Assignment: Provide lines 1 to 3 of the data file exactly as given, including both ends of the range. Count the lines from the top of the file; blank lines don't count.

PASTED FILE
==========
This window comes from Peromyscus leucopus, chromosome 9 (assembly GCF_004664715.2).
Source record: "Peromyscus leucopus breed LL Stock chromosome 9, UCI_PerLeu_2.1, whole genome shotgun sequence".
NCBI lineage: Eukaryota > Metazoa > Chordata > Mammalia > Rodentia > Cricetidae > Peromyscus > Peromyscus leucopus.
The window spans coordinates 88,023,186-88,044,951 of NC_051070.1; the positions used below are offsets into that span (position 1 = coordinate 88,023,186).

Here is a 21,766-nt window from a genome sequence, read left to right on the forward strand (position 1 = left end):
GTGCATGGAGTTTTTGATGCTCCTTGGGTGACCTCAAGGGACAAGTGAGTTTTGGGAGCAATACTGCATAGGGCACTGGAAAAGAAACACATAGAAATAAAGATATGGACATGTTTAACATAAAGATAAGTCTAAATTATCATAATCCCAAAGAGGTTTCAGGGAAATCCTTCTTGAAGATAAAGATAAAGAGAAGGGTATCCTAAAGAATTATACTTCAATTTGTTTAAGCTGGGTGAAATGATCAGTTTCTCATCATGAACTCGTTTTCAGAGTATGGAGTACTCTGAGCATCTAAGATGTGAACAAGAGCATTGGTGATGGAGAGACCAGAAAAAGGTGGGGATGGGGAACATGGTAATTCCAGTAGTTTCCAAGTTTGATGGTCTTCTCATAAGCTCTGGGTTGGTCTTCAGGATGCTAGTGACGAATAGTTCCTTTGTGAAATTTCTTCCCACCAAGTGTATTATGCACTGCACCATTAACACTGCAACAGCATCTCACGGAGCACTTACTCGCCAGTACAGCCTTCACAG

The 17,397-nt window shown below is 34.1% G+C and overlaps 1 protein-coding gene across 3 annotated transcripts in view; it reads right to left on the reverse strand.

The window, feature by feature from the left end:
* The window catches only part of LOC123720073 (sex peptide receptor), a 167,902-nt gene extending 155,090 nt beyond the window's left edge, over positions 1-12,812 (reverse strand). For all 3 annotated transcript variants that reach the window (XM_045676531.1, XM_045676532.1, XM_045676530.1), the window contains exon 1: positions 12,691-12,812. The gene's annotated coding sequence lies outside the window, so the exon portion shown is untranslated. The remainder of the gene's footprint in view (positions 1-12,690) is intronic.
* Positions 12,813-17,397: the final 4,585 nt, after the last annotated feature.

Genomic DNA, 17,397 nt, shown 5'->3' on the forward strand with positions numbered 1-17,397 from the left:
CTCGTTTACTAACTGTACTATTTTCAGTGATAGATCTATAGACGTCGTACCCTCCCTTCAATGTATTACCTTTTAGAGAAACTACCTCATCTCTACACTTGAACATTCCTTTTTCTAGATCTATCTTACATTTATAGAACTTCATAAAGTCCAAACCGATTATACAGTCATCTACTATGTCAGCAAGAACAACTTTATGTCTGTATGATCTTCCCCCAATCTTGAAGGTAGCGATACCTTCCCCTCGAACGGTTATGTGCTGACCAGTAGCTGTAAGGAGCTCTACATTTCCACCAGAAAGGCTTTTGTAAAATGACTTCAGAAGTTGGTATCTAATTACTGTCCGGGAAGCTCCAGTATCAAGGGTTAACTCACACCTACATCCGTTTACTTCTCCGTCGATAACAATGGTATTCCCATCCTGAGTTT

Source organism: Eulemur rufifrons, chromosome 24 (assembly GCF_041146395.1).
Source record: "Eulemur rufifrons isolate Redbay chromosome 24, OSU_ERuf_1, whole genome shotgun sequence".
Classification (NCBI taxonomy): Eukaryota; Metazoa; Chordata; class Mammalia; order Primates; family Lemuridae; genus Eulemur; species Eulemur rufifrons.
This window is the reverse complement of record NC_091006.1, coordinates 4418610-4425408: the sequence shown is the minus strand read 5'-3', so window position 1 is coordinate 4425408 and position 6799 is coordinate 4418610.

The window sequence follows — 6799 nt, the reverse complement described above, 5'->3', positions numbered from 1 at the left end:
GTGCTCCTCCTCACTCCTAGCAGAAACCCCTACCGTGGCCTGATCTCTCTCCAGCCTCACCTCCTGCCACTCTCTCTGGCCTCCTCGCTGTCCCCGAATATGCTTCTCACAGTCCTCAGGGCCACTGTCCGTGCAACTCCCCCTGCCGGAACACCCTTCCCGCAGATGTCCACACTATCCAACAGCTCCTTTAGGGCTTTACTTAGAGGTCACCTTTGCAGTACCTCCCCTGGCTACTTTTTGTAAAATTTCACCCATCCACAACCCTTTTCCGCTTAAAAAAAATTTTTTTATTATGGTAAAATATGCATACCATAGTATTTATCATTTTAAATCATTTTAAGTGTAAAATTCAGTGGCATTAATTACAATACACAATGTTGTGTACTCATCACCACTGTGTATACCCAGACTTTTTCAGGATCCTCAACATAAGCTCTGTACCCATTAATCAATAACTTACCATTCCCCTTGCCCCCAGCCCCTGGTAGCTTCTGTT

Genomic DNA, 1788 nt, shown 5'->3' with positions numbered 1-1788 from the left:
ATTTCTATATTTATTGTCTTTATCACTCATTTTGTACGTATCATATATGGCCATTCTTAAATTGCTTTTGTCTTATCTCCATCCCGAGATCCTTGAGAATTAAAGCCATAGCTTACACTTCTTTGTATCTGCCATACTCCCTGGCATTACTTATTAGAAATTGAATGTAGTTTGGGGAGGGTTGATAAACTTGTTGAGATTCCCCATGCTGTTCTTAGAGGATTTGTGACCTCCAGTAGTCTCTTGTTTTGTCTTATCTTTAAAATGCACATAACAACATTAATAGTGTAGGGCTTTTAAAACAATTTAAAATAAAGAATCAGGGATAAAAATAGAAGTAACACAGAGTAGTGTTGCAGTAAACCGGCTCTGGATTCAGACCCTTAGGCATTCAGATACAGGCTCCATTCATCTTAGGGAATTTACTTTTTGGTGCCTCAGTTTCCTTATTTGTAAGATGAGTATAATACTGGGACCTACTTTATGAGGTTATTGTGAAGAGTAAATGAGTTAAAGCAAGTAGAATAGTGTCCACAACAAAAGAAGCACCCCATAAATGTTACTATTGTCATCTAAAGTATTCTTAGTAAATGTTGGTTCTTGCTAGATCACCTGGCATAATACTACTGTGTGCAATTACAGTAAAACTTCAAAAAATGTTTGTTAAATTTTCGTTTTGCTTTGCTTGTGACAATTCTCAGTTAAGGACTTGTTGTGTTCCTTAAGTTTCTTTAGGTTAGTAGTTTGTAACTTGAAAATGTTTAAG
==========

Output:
This window comes from Peromyscus leucopus, chromosome 9 (assembly GCF_004664715.2).
Source record: "Peromyscus leucopus breed LL Stock chromosome 9, UCI_PerLeu_2.1, whole genome shotgun sequence".
NCBI lineage: Eukaryota > Metazoa > Chordata > Mammalia > Rodentia > Cricetidae > Peromyscus > Peromyscus leucopus.